[EDITORIALS]'Nonpartisan' infightingThere is something wrong with the way the National Assembly is trying to adopt a bipartisan resolution to urge Washington and Pyeongyang to open talks before U.S. President George W. Bush's Seoul visit. The ruling and opposition parties are actually engaged in some sharp partisan bickering over how to respond to Mr. Bush's "axis of evil" pronouncement, and sharp words have been exchanged over a Washington Post article saying that the opposition leader Lee Hoi-chang endorsed Mr. Bush's words. The ruling party blames the Grand National Party chief for asking Washington to take a hard line against the North. The GNP retorts that the ruling party is playing cheap tricks, blaming Mr. Lee for the diplomatic breakdown between Washington and Seoul.
The real problem here is that the dispute seems to be stoking the flames of a persistent Korean problem - ideological division. There is criticism that anti-American sentiment, which lies at the core of ideological conflict in the South, is now more broadly based: The sentiment seems to speak on behalf of North Korea rather than just opposing the United States. It is our politicians' job to resolve the ideological differences, so it is frustrating to see how they are actually fanning the flames of division. And our politicians' response to the tension between the United States and North Korea smacks of amateurism. Pyeongyang and Washington seem to be controlling the level of their offensives based on a close study of each other's strategy.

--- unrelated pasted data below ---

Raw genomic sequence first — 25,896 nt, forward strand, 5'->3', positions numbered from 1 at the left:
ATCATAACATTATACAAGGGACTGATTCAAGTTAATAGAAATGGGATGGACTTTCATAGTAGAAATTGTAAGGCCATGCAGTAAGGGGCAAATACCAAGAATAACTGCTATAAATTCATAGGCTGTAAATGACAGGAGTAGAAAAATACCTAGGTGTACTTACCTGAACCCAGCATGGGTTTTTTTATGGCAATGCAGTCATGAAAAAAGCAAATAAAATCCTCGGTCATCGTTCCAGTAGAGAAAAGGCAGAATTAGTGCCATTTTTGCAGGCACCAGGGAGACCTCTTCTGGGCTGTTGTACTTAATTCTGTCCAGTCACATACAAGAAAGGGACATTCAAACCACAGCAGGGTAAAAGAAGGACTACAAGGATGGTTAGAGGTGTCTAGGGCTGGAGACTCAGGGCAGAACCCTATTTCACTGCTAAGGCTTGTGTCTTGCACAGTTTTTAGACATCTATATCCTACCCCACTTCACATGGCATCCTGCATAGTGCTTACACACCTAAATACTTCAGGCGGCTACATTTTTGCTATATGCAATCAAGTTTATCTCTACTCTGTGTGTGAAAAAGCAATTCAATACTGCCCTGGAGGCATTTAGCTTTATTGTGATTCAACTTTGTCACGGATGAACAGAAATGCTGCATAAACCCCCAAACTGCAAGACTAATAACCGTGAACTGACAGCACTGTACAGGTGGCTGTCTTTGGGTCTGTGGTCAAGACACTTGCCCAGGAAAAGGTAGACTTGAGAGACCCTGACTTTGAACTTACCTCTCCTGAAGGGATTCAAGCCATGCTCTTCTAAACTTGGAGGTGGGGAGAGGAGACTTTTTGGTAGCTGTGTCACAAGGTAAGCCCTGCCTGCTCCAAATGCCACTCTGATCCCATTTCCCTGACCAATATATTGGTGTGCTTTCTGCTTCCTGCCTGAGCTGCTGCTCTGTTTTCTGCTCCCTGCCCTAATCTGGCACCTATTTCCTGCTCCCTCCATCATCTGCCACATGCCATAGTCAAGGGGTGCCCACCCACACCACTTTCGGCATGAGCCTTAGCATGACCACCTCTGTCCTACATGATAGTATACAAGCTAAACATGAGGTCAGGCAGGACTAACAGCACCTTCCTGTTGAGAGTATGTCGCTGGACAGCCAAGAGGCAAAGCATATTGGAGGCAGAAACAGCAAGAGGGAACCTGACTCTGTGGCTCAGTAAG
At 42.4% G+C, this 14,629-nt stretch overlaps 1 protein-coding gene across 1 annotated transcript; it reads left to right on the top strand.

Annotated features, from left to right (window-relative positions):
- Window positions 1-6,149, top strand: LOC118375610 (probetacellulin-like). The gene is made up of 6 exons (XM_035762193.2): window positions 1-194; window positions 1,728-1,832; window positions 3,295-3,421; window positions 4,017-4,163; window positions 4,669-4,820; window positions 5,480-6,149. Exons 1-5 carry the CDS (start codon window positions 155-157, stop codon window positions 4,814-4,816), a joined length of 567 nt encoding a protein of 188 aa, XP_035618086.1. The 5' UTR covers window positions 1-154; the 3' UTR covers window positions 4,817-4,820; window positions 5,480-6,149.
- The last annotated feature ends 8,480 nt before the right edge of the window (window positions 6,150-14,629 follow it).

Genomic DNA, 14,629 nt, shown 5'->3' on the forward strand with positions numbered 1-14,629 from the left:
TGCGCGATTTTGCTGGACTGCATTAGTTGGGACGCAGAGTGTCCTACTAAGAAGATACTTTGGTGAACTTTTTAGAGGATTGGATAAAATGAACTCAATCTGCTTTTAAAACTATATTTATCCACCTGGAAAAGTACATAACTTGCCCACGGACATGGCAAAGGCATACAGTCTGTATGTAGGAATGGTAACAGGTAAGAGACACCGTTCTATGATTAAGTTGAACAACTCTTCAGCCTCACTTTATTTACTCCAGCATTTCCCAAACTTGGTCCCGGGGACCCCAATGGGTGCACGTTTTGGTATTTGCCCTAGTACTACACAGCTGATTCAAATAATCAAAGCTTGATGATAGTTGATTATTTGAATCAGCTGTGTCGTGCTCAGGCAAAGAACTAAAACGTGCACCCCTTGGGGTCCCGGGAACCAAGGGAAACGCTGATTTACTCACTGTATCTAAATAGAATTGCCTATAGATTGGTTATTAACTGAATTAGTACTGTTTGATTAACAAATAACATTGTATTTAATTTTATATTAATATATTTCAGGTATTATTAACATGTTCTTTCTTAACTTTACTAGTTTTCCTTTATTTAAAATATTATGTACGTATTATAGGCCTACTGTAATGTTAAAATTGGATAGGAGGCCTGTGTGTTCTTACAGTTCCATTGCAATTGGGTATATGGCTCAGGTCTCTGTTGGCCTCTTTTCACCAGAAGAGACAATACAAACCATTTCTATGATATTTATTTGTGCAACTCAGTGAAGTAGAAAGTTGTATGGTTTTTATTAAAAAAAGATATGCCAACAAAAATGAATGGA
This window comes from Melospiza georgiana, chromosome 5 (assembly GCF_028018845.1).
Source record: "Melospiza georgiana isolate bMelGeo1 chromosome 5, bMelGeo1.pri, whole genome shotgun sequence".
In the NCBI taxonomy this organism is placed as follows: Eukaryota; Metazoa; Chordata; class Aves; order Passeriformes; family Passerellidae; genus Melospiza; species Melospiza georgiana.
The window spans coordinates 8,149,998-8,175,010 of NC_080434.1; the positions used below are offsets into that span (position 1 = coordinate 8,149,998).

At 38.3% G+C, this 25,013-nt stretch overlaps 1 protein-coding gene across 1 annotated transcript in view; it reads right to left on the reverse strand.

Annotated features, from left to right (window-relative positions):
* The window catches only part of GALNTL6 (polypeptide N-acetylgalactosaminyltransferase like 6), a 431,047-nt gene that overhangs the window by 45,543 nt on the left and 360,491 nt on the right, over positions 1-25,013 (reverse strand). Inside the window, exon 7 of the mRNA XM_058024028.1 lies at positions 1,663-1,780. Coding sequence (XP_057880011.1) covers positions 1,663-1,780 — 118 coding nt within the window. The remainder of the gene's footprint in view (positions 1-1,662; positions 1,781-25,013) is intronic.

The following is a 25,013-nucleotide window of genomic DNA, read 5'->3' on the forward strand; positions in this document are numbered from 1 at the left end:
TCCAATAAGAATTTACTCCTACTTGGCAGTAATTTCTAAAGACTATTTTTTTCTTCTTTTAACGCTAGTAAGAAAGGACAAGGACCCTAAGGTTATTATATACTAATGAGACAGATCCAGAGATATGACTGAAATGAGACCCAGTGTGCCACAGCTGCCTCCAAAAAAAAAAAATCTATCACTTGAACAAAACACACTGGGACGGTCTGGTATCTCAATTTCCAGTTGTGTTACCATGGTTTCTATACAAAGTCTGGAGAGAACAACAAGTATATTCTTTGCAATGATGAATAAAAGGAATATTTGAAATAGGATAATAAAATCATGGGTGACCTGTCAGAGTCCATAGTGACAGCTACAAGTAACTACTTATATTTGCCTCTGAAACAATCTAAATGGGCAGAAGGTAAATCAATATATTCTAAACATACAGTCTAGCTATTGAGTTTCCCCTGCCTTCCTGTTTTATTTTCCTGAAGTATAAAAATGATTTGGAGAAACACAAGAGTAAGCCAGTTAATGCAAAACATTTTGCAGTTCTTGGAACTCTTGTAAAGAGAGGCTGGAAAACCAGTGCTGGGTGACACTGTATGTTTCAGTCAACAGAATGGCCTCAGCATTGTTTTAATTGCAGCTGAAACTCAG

Our politicians should think of the national interest, novel as that sounds. The new reality is that the North's weapons of mass destruction should top the agenda of talks. Pyeongyang must also change its policy of not providing food and other aid to its starving citizens despite sharp criticism from the public in the South. Dialogue must also address these issues. President Kim Dae-jung has said, "The important thing is that whether it be the U.S-ROK alliance, inter-Korean relations or U.S.-North Korean relations, things should be resolved through dialogue." Efforts by our politicians to find a peaceful solution to the tensions on the Korean Peninsula should rest on that principle.